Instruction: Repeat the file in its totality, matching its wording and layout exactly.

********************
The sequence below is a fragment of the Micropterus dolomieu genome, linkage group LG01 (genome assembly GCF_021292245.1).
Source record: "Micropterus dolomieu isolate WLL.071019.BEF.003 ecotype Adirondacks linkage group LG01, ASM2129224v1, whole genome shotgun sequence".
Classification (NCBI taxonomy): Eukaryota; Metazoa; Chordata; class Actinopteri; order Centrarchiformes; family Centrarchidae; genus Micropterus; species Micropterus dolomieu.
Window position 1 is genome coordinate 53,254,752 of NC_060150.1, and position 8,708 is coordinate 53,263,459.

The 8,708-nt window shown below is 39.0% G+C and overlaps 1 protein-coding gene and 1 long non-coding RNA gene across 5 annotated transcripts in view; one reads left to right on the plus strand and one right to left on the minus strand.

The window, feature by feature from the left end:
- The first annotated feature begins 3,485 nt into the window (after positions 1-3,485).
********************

The sequence below is a fragment of the Micropterus dolomieu genome, linkage group LG01 (genome assembly GCF_021292245.1).
Source record: "Micropterus dolomieu isolate WLL.071019.BEF.003 ecotype Adirondacks linkage group LG01, ASM2129224v1, whole genome shotgun sequence".
Classification (NCBI taxonomy): Eukaryota; Metazoa; Chordata; class Actinopteri; order Centrarchiformes; family Centrarchidae; genus Micropterus; species Micropterus dolomieu.
Window position 1 is genome coordinate 53,254,752 of NC_060150.1, and position 8,708 is coordinate 53,263,459.

The 8,708-nt window shown below is 39.0% G+C and overlaps 1 protein-coding gene and 1 long non-coding RNA gene across 5 annotated transcripts in view; one reads left to right on the plus strand and one right to left on the minus strand.

The window, feature by feature from the left end:
- The first annotated feature begins 3,485 nt into the window (after positions 1-3,485).